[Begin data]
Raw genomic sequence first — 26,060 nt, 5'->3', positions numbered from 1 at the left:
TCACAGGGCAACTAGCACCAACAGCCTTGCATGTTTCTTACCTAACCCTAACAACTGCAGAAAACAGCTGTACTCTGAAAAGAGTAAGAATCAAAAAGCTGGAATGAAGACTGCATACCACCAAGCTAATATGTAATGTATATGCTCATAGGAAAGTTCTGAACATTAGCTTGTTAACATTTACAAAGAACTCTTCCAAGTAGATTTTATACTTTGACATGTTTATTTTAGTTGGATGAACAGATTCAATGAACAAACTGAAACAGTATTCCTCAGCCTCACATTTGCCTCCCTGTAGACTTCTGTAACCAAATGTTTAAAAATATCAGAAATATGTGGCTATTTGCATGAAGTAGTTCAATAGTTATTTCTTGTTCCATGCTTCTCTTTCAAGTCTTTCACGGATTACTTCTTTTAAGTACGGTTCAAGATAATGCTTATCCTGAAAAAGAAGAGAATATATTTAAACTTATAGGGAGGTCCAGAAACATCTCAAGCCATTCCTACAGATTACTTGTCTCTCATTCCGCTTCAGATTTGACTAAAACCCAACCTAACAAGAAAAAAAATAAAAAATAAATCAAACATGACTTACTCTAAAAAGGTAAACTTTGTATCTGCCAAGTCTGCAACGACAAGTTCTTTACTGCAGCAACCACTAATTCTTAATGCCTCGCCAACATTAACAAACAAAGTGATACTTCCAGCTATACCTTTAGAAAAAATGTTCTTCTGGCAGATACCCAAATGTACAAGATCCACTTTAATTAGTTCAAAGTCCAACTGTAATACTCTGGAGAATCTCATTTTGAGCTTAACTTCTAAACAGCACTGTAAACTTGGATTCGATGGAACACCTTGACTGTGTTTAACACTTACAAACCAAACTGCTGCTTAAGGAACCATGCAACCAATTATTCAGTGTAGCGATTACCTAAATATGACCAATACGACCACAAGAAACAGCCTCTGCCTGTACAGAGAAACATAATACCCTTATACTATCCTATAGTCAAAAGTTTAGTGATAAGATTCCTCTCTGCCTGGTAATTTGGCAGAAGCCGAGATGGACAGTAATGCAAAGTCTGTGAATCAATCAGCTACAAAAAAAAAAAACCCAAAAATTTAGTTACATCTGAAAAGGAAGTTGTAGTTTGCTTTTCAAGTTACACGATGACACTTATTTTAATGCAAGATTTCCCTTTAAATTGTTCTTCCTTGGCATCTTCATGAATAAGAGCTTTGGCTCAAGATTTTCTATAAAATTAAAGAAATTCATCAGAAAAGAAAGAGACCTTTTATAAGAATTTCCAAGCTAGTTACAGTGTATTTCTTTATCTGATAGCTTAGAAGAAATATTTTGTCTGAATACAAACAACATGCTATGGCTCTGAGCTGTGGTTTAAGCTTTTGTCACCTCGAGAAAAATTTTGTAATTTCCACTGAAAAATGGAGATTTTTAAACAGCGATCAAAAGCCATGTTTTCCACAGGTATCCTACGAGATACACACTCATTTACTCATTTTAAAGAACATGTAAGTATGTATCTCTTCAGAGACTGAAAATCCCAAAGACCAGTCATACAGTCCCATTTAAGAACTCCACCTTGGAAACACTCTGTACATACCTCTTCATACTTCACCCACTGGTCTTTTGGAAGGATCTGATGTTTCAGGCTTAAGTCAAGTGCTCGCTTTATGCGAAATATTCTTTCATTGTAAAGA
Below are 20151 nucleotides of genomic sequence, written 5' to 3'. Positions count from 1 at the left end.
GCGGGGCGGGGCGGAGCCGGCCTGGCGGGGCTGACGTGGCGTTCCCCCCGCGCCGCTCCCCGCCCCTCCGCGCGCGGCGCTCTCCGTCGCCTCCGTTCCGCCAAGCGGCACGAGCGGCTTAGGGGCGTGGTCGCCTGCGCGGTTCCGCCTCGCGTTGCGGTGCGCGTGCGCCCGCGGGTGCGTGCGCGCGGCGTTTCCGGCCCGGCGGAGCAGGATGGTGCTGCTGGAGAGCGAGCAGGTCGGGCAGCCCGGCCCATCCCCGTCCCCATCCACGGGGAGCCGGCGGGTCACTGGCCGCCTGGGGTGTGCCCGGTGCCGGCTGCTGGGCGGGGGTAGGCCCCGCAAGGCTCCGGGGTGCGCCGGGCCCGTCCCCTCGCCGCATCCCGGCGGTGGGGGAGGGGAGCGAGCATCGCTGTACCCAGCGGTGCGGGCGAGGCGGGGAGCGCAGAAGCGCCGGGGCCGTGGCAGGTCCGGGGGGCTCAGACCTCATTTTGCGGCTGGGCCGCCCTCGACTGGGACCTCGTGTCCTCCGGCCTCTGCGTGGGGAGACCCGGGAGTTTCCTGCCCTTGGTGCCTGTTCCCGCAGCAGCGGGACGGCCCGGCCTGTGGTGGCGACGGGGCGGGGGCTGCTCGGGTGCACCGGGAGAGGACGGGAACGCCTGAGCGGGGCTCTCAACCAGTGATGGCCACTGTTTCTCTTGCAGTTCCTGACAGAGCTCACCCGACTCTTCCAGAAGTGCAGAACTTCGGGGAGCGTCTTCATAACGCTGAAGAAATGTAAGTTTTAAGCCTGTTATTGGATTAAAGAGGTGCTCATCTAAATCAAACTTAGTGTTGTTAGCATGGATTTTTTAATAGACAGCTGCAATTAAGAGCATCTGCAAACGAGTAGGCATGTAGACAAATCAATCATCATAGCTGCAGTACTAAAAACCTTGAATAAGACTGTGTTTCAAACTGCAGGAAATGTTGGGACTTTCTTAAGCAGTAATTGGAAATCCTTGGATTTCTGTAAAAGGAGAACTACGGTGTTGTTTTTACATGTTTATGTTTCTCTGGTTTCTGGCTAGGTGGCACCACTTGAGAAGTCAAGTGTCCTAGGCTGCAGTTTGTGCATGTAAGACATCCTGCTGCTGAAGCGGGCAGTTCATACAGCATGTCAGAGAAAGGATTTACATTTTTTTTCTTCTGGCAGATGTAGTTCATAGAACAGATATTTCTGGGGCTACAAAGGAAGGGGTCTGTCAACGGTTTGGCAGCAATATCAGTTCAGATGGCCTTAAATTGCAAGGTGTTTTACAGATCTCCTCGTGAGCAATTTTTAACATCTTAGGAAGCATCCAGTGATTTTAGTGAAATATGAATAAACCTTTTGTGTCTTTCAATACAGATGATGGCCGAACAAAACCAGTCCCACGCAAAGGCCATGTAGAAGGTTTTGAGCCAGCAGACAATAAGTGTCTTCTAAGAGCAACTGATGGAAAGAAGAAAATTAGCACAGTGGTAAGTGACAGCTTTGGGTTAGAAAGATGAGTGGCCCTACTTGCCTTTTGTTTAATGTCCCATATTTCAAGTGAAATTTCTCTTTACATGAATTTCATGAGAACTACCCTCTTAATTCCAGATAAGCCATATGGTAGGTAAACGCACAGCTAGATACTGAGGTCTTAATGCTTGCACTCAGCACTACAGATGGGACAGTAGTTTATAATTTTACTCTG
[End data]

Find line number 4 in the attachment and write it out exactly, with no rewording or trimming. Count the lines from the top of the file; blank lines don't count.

GCGGGGCGGGGCGGAGCCGGCCTGGCGGGGCTGACGTGGCGTTCCCCCCGCGCCGCTCCCCGCCCCTCCGCGCGCGGCGCTCTCCGTCGCCTCCGTTCCGCCAAGCGGCACGAGCGGCTTAGGGGCGTGGTCGCCTGCGCGGTTCCGCCTCGCGTTGCGGTGCGCGTGCGCCCGCGGGTGCGTGCGCGCGGCGTTTCCGGCCCGGCGGAGCAGGATGGTGCTGCTGGAGAGCGAGCAGGTCGGGCAGCCCGGCCCATCCCCGTCCCCATCCACGGGGAGCCGGCGGGTCACTGGCCGCCTGGGGTGTGCCCGGTGCCGGCTGCTGGGCGGGGGTAGGCCCCGCAAGGCTCCGGGGTGCGCCGGGCCCGTCCCCTCGCCGCATCCCGGCGGTGGGGGAGGGGAGCGAGCATCGCTGTACCCAGCGGTGCGGGCGAGGCGGGGAGCGCAGAAGCGCCGGGGCCGTGGCAGGTCCGGGGGGCTCAGACCTCATTTTGCGGCTGGGCCGCCCTCGACTGGGACCTCGTGTCCTCCGGCCTCTGCGTGGGGAGACCCGGGAGTTTCCTGCCCTTGGTGCCTGTTCCCGCAGCAGCGGGACGGCCCGGCCTGTGGTGGCGACGGGGCGGGGGCTGCTCGGGTGCACCGGGAGAGGACGGGAACGCCTGAGCGGGGCTCTCAACCAGTGATGGCCACTGTTTCTCTTGCAGTTCCTGACAGAGCTCACCCGACTCTTCCAGAAGTGCAGAACTTCGGGGAGCGTCTTCATAACGCTGAAGAAATGTAAGTTTTAAGCCTGTTATTGGATTAAAGAGGTGCTCATCTAAATCAAACTTAGTGTTGTTAGCATGGATTTTTTAATAGACAGCTGCAATTAAGAGCATCTGCAAACGAGTAGGCATGTAGACAAATCAATCATCATAGCTGCAGTACTAAAAACCTTGAATAAGACTGTGTTTCAAACTGCAGGAAATGTTGGGACTTTCTTAAGCAGTAATTGGAAATCCTTGGATTTCTGTAAAAGGAGAACTACGGTGTTGTTTTTACATGTTTATGTTTCTCTGGTTTCTGGCTAGGTGGCACCACTTGAGAAGTCAAGTGTCCTAGGCTGCAGTTTGTGCATGTAAGACATCCTGCTGCTGAAGCGGGCAGTTCATACAGCATGTCAGAGAAAGGATTTACATTTTTTTTCTTCTGGCAGATGTAGTTCATAGAACAGATATTTCTGGGGCTACAAAGGAAGGGGTCTGTCAACGGTTTGGCAGCAATATCAGTTCAGATGGCCTTAAATTGCAAGGTGTTTTACAGATCTCCTCGTGAGCAATTTTTAACATCTTAGGAAGCATCCAGTGATTTTAGTGAAATATGAATAAACCTTTTGTGTCTTTCAATACAGATGATGGCCGAACAAAACCAGTCCCACGCAAAGGCCATGTAGAAGGTTTTGAGCCAGCAGACAATAAGTGTCTTCTAAGAGCAACTGATGGAAAGAAGAAAATTAGCACAGTGGTAAGTGACAGCTTTGGGTTAGAAAGATGAGTGGCCCTACTTGCCTTTTGTTTAATGTCCCATATTTCAAGTGAAATTTCTCTTTACATGAATTTCATGAGAACTACCCTCTTAATTCCAGATAAGCCATATGGTAGGTAAACGCACAGCTAGATACTGAGGTCTTAATGCTTGCACTCAGCACTACAGATGGGACAGTAGTTTATAATTTTACTCTG